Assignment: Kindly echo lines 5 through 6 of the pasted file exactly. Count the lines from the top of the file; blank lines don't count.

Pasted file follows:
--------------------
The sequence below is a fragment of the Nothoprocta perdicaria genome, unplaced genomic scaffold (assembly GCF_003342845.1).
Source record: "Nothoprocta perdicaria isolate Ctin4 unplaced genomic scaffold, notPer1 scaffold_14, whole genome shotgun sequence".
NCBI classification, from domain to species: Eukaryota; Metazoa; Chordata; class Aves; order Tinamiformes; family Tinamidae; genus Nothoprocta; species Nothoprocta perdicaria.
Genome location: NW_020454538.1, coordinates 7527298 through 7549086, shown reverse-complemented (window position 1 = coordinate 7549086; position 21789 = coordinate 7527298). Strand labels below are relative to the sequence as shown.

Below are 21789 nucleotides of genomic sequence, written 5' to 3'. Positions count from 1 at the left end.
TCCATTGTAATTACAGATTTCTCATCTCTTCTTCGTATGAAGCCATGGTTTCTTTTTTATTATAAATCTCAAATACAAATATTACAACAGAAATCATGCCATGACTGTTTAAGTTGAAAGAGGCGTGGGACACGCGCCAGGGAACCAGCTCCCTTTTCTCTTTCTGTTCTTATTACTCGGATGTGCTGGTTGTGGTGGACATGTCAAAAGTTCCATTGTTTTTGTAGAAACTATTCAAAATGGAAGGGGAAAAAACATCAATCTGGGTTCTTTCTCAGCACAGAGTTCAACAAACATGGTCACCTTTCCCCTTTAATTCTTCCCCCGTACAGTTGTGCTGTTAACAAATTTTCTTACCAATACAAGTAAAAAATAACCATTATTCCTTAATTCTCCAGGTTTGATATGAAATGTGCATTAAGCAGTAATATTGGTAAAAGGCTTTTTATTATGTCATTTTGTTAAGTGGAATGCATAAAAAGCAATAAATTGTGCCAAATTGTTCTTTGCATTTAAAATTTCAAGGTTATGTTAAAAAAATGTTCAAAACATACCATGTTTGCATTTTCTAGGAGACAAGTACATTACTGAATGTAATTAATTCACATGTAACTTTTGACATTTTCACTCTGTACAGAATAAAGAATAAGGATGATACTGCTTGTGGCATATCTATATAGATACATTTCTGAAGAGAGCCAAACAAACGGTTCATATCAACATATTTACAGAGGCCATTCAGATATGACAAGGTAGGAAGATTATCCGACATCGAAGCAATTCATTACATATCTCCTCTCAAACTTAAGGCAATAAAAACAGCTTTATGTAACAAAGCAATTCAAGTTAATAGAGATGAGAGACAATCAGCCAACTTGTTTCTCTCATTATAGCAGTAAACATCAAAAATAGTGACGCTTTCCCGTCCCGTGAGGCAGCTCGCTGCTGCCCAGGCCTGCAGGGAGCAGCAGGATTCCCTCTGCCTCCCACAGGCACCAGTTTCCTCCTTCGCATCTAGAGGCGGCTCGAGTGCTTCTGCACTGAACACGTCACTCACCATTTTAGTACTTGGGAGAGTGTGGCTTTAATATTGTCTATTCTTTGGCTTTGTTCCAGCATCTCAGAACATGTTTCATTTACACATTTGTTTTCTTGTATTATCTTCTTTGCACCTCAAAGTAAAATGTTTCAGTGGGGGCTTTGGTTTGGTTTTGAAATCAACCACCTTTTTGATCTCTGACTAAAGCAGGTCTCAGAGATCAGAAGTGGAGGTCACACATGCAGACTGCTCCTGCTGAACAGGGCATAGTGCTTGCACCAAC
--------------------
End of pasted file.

Below are 21789 nucleotides of genomic sequence, written 5' to 3'. Positions count from 1 at the left end.
TCCATTGTAATTACAGATTTCTCATCTCTTCTTCGTATGAAGCCATGGTTTCTTTTTTATTATAAATCTCAAATACAAATATTACAACAGAAATCATGCCATGACTGTTTAAGTTGAAAGAGGCGTGGGACACGCGCCAGGGAACCAGCTCCCTTTTCTCTTTCTGTTCTTATTACTCGGATGTGCTGGTTGTGGTGGACATGTCAAAAGTTCCATTGTTTTTGTAGAAACTATTCAAAATGGAAGGGGAAAAAACATCAATCTGGGTTCTTTCTCAGCACAGAGTTCAACAAACATGGTCACCTTTCCCCTTTAATTCTTCCCCCGTACAGTTGTGCTGTTAACAAATTTTCTTACCAATACAAGTAAAAAATAACCATTATTCCTTAATTCTCCAGGTTTGATATGAAATGTGCATTAAGCAGTAATATTGGTAAAAGGCTTTTTATTATGTCATTTTGTTAAGTGGAATGCATAAAAAGCAATAAATTGTGCCAAATTGTTCTTTGCATTTAAAATTTCAAGGTTATGTTAAAAAAATGTTCAAAACATACCATGTTTGCATTTTCTAGGAGACAAGTACATTACTGAATGTAATTAATTCACATGTAACTTTTGACATTTTCACTCTGTACAGAATAAAGAATAAGGATGATACTGCTTGTGGCATATCTATATAGATACATTTCTGAAGAGAGCCAAACAAACGGTTCATATCAACATATTTACAGAGGCCATTCAGATATGACAAGGTAGGAAGATTATCCGACATCGAAGCAATTCATTACATATCTCCTCTCAAACTTAAGGCAATAAAAACAGCTTTATGTAACAAAGCAATTCAAGTTAATAGAGATGAGAGACAATCAGCCAACTTGTTTCTCTCATTATAGCAGTAAACATCAAAAATAGTGACGCTTTCCCGTCCCGTGAGGCAGCTCGCTGCTGCCCAGGCCTGCAGGGAGCAGCAGGATTCCCTCTGCCTCCCACAGGCACCAGTTTCCTCCTTCGCATCTAGAGGCGGCTCGAGTGCTTCTGCACTGAACACGTCACTCACCATTTTAGTACTTGGGAGAGTGTGGCTTTAATATTGTCTATTCTTTGGCTTTGTTCCAGCATCTCAGAACATGTTTCATTTACACATTTGTTTTCTTGTATTATCTTCTTTGCACCTCAAAGTAAAATGTTTCAGTGGGGGCTTTGGTTTGGTTTTGAAATCAACCACCTTTTTGATCTCTGACTAAAGCAGGTCTCAGAGATCAGAAGTGGAGGTCACACATGCAGACTGCTCCTGCTGAACAGGGCATAGTGCTTGCACCAAC